Fantasy Football Dynasty Trade Targets
While I, of course, love a good ‘ole redraft league, it is dynasty leagues that have hold of my heart. There is significantly more strategy involved, leagues are often more competitive, and it gives you a chance to get attached to the players you own for a handful of years. Perhaps the best part of dynasty leagues, however, is all of the trading that goes down. In fact, if you want to win your league, you’ve got to have a handle on the trade market, and wouldn’t you know it, this is the single best time of the year to pull of deals. As it stands right now, your league-mates are likely up-to-date on the incoming rookies, but almost certainly have a misguided idea of how the off-season has altered each player’s dynasty value. Now is the time to act, and so I’ve put together six players I’m targeting via trade in my dynasty leagues.
Jameis Winston (QB – TB): ECR QB #10
Last season, Jameis and Ryan Fitzpatrick combined for 4,607 passing yards, which would have led the NFL, and 26 touchdowns, which was more than Drew Brees. His 7.93 yards per attempt was fourth best in football, and higher than Tom Brady, Carson Wentz, Russell Wilson and Aaron Rodgers. My point is that he is better than QB #10 already. Add in the fact that he has been improving each season and is still just 24 years old, and I shouldn’t have to tell you that he may be the single most undervalued player in dynasty leagues currently.
Christian McCaffrey (RB – CAR): ECR RB #12
The new scoring standard in fantasy football is half-PPR, and in those leagues last season, McCaffrey was the #12 running back last year. He is still just 21 years old, was drafted in the top 10 and has no injury concerns whatsoever. In what world does that calculate to RB #12 in dynasty? I’m so lost with what others are thinking on this one. I would trade Dalvin Cook coming off a major surgery or even Leonard Fournette, and his recurring foot issues, for the safety and upside combo of McCaffrey in a heartbeat. Even if he never runs the ball again, his receiving numbers alone outscored T.Y. Hilton, Michael Crabtree and Amari Cooper as a rookie last year.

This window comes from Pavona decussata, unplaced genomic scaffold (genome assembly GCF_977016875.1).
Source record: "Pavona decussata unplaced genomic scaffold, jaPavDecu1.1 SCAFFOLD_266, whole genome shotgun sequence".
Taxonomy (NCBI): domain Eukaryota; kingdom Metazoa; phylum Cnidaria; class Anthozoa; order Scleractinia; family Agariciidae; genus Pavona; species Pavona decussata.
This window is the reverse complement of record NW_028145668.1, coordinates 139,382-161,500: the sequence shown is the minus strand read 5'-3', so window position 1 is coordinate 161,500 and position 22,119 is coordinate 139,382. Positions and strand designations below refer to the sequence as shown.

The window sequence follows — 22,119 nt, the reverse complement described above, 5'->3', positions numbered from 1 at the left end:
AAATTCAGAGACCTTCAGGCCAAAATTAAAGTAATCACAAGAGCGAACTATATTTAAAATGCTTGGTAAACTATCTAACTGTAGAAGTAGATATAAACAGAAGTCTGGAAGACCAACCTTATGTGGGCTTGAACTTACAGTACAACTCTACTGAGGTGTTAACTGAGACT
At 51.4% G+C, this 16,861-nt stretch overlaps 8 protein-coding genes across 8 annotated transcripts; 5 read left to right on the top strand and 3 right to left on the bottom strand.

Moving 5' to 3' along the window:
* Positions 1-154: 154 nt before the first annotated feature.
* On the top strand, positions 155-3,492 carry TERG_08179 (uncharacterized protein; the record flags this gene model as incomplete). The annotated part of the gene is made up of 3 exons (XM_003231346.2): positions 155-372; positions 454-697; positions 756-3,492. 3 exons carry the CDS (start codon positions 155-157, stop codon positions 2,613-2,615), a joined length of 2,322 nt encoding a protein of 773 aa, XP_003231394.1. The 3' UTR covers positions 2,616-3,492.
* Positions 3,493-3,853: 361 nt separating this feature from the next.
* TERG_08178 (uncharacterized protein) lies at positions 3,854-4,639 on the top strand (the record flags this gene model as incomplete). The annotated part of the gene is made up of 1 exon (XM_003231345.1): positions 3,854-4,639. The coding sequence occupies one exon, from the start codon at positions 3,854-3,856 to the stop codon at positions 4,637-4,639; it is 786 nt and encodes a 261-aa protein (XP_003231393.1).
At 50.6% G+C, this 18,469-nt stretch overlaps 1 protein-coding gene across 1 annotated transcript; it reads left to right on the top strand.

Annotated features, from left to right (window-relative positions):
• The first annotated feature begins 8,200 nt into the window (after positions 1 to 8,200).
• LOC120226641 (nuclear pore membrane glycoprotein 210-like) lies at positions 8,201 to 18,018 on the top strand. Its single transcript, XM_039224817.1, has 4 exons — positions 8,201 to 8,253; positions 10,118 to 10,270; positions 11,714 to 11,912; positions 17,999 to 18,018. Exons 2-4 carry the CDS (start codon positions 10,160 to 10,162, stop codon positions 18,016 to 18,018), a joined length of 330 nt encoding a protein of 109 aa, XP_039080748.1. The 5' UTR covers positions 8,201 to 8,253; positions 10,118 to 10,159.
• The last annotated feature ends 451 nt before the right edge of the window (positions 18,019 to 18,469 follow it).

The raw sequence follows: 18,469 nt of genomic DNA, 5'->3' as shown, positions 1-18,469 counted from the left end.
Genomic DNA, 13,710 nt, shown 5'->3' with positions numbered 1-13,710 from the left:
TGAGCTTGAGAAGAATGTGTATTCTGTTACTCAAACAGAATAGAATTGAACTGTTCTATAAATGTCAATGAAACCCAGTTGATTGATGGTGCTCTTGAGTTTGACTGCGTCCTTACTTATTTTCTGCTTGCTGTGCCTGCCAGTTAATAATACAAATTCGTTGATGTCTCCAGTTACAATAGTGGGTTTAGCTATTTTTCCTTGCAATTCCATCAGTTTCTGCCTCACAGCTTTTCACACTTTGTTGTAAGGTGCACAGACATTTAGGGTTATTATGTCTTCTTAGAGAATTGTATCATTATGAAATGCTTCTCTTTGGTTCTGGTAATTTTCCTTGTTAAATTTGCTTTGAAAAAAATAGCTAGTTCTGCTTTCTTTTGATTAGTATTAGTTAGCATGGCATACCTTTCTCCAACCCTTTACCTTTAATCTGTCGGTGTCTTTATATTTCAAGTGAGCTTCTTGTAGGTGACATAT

Aaron Jones (RB – GB): ECR RB #29
There is a chance that Jones does not offer a single start-worthy fantasy performance for the remainder of his career, but the upside far outweighs that threat. Last season, we only saw glimpses of Jones’ talent, and there are some whisperings that Jamaal Williams may be their top-dog or that the two will be part of shared backfield, but if Jones claims the bulk of the carries, he is an RB1. You can’t get that kind of upside this late anywhere else and the fact that he is still just 23 years old and an unbelievable athlete makes it likely that he would be an RB1 for a handful of years should he take over Green Bay’s backfield.
Corey Davis (WR – TEN): ECR WR #16
I was so excited about Davis’ dynasty stock after his “failed” rookie season, then he went and put up a monster performance in the playoffs. It seems certain that his standing would soar through the roof, but it really hasn’t. Rather, he is being taken in start-ups around the same time as Jarvis Landry, who is due for a major dip in targets, and T.Y. Hilton, who has only been a top 20 fantasy wideout in two of his six NFL seasons. I’d be thrilled to deal either, plus a pick for Davis, who looks like a clone of Brandon Marshall, and you’ll remember, was the fifth overall pick, which is special territory for wide receivers.
Geronimo Allison (WR – GB): ECR #98
Before you do anything else, check your waiver wires to see if you can scoop up Green Bay’s number two wide receiver. You read that right, Allison, and not Randall Cobb, is starting for the Packers in two wide receiver sets since Cobb will typically be playing out of the slot. This is an offense that gave marginal wide receiver, James Jones, 14 touchdowns as a 28-year-old. Don’t even get me started on what would happen to Allison’s stock should Devante Adams deal with any kind of injury. You’ve got a matter of weeks before everyone else starts to catch on to Allison’s value so be sure to put out an offer for him now and don’t hesitate to pay up in order to acquire him.
Hunter Henry (TE – LAC): ECR TE #7
It used to be the case that when a player tore his ACL, you’d have no idea when he would be back or if he would ever be the same player. While there is still a slight amount of truth to that, it doesn’t tend to happen with young players as often. What I’m trying to say is that you can bank on Henry returning to his prior production, which if you can believe it, was right up there in the elite category with Rob Gronkowski, Zach Ertz and Travis Kelce. In fact, since Henry has joined football, he has seen 115 targets and has done more with those targets fantasy-wise than any of the big three have done in their past 115 targets. It is only a matter of time before we are looking at the best fantasy tight end in football. If you aren’t a championship favorite this year, you should be doing what it takes to get Henry on your roster for the long run.